-albus dumbledore (j.k. rowling, harry potter series)

old news.

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as a lover of the printed page

i still happily await the arrival

of each sunday’s newspaper

on my doorstep

in spite of

sadly seeing this

 far too often.

“every day or two, I strolled to the village to hear some of the gossip which is incessantly going on there,

circulating either from mouth to mouth, or from newspaper to newspaper,

and which, taken in homeopathic doses,

was really as refreshing in its way as the rustle of leaves and the peeping of frogs.”

-henry david thoreau

hard wood.

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the class discovered this tree with magical writing all over it
and even though he’s only mastered the alphabet this year
‘a’ chose to read it out loud to everyone
in his own magical language
a master translator at work.
“he was made of hard wood.”
-hungarian proverb
Arborglyphs, dendroglyphs, silvaglyphs or modified cultural trees
is the carving of shapes and symbols into the bark of living trees.

erased.

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Happy Birthday to the Modern Pencil

Was sticking an eraser on the back of a pencil common sense, or a new invention? This week in 1868, Philadelphia stationery store owner H.L. Lipman patented something that seems incredibly obvious in hindsight: a regular pencil, with an eraser on the end.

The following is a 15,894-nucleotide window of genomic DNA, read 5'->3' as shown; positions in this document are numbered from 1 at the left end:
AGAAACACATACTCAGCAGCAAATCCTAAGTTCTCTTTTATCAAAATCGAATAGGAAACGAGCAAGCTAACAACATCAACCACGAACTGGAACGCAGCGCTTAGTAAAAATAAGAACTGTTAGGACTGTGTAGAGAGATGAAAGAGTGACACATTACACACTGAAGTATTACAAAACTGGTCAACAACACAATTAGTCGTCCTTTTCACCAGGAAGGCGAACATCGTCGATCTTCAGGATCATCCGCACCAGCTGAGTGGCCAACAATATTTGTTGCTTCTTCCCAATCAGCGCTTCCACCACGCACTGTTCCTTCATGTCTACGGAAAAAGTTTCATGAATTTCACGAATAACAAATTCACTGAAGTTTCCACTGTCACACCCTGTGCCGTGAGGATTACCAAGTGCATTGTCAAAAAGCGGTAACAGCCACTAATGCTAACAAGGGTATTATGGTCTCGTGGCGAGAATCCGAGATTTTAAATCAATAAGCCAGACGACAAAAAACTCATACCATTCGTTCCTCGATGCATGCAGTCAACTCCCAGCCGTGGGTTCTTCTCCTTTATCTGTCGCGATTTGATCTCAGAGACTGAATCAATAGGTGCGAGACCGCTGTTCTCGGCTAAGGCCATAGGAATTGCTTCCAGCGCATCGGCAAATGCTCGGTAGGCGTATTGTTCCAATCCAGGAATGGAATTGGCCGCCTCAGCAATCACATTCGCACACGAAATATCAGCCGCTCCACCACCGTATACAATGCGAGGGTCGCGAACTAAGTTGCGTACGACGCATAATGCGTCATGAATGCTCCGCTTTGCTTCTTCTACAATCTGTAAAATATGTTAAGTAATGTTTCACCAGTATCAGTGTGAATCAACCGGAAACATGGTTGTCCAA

Although Lipman is credited with this innovation, his pencil with eraser looked a little different than its modern descendant. Rather than being glued onto the end, Lipman envisioned a pencil with a chunk of rubber eraser in the core that could be accessed by sharpening it, the same way you would a pencil lead.

Graphite pencils had been around since the 1500s, writes David Green for Haaretz. But until the 1770s, the preferred tool used to erase pencil marks was balled-up bread.

Lipman’s name hasn’t gone down in history, maybe because he didn’t manage to hold on to his patent. After gaining it, he sold it to Joseph Reckendorfer in 1862 for about $2 million in today’s money. Reckendorfer also didn’t get much use out of the patent. He took another company to court over their use of his patent, only for it to be invalidated by the court’s decision, which stated that Lipman merely combined two existing things, but didn’t really produce something new.